Time for the Galbadia Garden dungeon I had predicted weeks ago. Despite my predicting it would be a maze dungeon, the garden was actually close to straightforward. Oh, it was still a maze dungeon, but only because of a few keycards, two of which were incredibly easy to find, and the last of which was basically at the end of the dungeon and only unlocked the boss and a few shortcuts, so no harm done. I do have some complaints, however, namely that the dungeon’s halls all looked alike, just a few edits away from being outright asset re-use, and several of the rooms were asset reuse. That was half of what made D-District Prison a giant slog, and all that saves Galbadia from being as bad as D-District is that it’s smaller and still half unique, “unique” here meaning: “unique, minding that you already explored it earlier in the game.” (In another coincidence, both Galbadia and D-District have innocent people – former students, in this case – that you can duel with cards in the middle of a crisis!
Part-way through the dungeon, you come across Fujin and Raijin, who are peaceable and want the “old” Seifer back. I get where you’re coming from, you two, but I don’t know if that’s how people work, especially since you’re asking us to do it. By beating him. With swords. Later in the dungeon, we came across the school’s ice rink, done up for ice hockey! Unfortunately, we missed the random encounter with a mutant hockey team, which is a shame. I only learned about them by after the fact on the wiki, entirely by accident! If I can make a suggestion: should have been a midboss!
Later in the dungeon, it’s possible to come across the GF Cerberus. The party identifies him as a GF on the spot, and decides to snag him just for funsies. I spent the first half of the battle milking Cerberus for Triple spells, a spell that give you a “status effect” that allows you to Triplecast, but it only lasted so long before Cerberus Tripled himself and it became an emergency to kill him as soon as possible. As a GF, Cerberus makes for an odd summon, using an ability called “Counter Rocket,” which involves him he fires off a bunch of rockets that don’t… counter… anything, and instead the party is buffed with both Double and Triplecast. …Weird.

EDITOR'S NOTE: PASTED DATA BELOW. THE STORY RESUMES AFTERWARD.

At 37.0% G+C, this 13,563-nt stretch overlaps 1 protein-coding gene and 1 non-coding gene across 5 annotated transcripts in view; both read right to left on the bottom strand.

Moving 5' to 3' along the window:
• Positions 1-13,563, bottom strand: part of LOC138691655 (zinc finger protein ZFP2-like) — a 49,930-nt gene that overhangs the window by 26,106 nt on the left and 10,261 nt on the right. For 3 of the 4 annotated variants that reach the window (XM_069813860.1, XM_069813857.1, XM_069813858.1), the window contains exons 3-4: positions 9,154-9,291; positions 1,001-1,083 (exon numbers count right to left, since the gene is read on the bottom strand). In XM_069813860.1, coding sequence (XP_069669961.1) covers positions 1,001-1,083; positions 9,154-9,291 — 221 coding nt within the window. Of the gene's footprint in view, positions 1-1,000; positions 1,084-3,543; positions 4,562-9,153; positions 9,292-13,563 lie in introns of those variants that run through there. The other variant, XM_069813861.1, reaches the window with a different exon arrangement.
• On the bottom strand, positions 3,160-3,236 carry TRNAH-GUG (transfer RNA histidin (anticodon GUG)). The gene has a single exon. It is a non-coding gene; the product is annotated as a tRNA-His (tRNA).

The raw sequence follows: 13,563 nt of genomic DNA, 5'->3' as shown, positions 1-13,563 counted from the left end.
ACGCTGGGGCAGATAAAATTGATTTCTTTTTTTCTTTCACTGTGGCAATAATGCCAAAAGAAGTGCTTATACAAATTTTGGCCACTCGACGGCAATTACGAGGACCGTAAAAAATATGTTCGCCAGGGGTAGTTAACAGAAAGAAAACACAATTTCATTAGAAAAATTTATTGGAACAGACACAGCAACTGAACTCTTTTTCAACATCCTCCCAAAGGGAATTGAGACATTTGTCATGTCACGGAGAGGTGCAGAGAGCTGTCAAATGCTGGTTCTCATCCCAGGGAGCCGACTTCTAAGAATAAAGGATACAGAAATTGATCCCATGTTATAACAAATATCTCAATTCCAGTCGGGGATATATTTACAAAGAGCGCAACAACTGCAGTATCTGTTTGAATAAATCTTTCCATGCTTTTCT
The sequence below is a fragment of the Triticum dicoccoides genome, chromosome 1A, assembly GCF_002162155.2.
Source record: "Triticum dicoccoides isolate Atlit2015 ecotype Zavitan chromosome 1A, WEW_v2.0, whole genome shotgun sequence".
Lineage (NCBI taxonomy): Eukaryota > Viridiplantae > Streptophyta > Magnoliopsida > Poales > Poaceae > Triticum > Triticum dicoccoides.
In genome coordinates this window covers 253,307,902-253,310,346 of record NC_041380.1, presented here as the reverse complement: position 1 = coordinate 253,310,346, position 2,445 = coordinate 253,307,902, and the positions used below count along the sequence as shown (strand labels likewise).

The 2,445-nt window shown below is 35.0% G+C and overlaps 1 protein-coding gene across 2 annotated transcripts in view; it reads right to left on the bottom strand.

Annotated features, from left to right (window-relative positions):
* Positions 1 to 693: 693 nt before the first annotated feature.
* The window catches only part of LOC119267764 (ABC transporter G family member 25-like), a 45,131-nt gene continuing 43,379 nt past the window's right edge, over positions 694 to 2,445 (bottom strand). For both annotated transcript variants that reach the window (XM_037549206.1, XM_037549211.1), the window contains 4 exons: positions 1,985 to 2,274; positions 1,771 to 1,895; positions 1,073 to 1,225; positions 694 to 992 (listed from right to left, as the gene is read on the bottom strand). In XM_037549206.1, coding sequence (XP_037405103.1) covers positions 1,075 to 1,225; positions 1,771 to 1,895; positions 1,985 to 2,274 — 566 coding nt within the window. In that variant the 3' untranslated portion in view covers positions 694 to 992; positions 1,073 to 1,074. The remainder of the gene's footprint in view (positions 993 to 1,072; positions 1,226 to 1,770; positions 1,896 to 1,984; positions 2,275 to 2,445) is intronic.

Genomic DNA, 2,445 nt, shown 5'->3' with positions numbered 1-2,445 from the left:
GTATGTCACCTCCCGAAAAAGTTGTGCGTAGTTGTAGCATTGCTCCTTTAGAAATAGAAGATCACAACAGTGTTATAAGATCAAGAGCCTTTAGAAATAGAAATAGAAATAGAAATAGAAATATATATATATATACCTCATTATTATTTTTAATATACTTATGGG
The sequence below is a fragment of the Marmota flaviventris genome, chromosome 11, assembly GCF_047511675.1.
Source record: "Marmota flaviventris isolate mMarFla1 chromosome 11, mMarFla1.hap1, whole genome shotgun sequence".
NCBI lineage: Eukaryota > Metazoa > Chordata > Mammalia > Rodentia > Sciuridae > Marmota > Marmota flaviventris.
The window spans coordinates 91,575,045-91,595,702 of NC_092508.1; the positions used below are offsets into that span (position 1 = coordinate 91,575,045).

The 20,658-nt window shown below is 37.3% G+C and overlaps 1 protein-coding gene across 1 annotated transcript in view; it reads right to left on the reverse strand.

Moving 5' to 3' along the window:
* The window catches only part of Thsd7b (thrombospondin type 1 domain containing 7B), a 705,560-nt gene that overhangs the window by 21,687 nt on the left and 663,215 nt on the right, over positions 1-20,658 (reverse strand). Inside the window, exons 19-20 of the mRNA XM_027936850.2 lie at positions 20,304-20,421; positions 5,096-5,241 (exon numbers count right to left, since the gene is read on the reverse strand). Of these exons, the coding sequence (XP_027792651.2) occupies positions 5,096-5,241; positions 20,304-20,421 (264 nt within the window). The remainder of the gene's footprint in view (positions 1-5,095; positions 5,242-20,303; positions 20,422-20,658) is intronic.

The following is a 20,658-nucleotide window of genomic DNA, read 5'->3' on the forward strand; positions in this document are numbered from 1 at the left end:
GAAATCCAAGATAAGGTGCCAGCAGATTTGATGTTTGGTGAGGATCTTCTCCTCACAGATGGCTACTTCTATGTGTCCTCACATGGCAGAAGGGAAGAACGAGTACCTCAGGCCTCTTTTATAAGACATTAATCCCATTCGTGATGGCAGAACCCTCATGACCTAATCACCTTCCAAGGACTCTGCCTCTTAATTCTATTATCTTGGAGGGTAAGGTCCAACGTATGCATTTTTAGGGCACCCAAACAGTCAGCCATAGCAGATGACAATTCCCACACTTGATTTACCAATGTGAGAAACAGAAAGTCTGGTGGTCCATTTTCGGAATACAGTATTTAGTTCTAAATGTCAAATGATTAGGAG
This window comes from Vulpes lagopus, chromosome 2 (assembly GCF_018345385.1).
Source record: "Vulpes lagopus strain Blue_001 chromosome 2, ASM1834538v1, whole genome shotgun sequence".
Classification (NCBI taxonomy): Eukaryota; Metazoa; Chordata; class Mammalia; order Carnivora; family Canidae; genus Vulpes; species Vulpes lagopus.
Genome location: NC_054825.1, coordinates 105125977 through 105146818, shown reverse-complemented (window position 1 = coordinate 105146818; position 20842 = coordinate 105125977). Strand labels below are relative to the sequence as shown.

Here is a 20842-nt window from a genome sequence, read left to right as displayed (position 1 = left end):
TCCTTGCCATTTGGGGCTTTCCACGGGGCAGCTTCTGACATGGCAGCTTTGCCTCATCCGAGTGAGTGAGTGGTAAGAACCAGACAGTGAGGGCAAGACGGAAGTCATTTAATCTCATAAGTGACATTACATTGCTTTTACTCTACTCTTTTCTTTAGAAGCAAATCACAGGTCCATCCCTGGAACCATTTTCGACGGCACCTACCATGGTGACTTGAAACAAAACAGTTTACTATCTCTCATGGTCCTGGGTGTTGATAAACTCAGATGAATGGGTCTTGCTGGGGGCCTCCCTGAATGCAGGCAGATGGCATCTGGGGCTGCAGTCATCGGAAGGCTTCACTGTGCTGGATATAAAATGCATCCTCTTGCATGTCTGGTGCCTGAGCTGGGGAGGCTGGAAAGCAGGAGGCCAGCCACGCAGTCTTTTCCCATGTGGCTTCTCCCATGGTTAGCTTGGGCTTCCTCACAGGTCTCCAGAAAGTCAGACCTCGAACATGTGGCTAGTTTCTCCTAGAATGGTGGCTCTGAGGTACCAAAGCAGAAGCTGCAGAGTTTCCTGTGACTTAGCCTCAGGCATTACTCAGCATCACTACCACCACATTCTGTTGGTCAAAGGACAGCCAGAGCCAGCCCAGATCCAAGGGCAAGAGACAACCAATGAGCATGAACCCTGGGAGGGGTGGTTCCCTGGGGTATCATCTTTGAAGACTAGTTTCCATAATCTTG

After finding the third keycard, we were able to ride the elevator to confront Seifer and the Sorceress. Seifer insisted on fighting us first, and he was a complete failure. We spent the whole fight just milking Firaga and Thundaga spells off him while he did nothing to us in turn. And then we did it again because of one of our hotkey-related soft resets! By the way, I’ve got to ask: is Seifer like… deliberately pathetic? Is that what I’m supposed to actually be gleaning from this narrative? That he’s actually pathetic and really easy to defeat? The other bosses aren’t easy like this! Cerberus triplecasting had me in a genuine panic, but Seifer…?
After the fight, Edea dismissed Seifer as useless, and then melted through the floor to another room, probably to make sure you run into Cerberus, since he’d otherwise be on an optional branch of the dungeon. She arrived in the next room, an auditorium, by smashing through a TV screen for the sake of pure drama, so that’s nice. Rinoa was with us at the time, but checking a Longplay to make up for our lost footage, I see that she arrives on scene even if she’s not in the party at the time. Seifer then dragged himself out of the rubble of his “romantic dream” (which I now realize is a “romantic dream” involving his mother figure?) to stand in front of us again. The battle showed both him and Edea on the field, though we were only able to fight him at first, implying that the fight would carry over, buffs and all, to Edea without interruption. With nothing left to Draw from him, I just buffed, Mugged and clobbered him. The final hit was Rinoa’s Mug, which told us that he, “Has nothing.” Not even his dignity.
As for Edea, I suppose I could have used Carbuncle, and repeatedly tried, but by this point I was relying on Rinoa and Zell being at low HP to trigger their Limits. As a consequence, Rinoa kept doing Angelo Moonlight, an ability that renders the entire party temporarily invincible, including to spells that could be unfriendly in the wrong context, like Reflect! Not that I was complaining! Long story short, we Drew Alexander from Edea, and after that the fight was a bore, what the way FFVIII forces you to watch GF summon sequences over and over again without variation. Yeah, it’s something of a black mark against the entire game, and Square has no one to blame but themselves. To make matters worse, Edea could barely hurt us after all our buffs. As I said to Kyle: “If causing 400 damage with Thundara makes you the Sorceress, then fuck, we’re all ‘the Sorceress’ at this point.”
Edea sort of exploded out with purple smoke after the battle, and Squall found himself collapsed and unable to move. He could see Seifer however, just as unconscious, and could see Rinoa stagger over to him. She lifted him up somewhat, and somehow revived him to the point where he was able to walk away, only for Rinoa to collapse herself. A moment later, Edea stood up, congratulated her former foster children, and then began to call out for Ellone, asking if she had “protected” her.
At this point, Squall became conscious of Rinoa’s injury, and the disc came to an end! So we’re going to end each disc by fighting the Sorceress or something, huh? I guess that’s a fair pattern.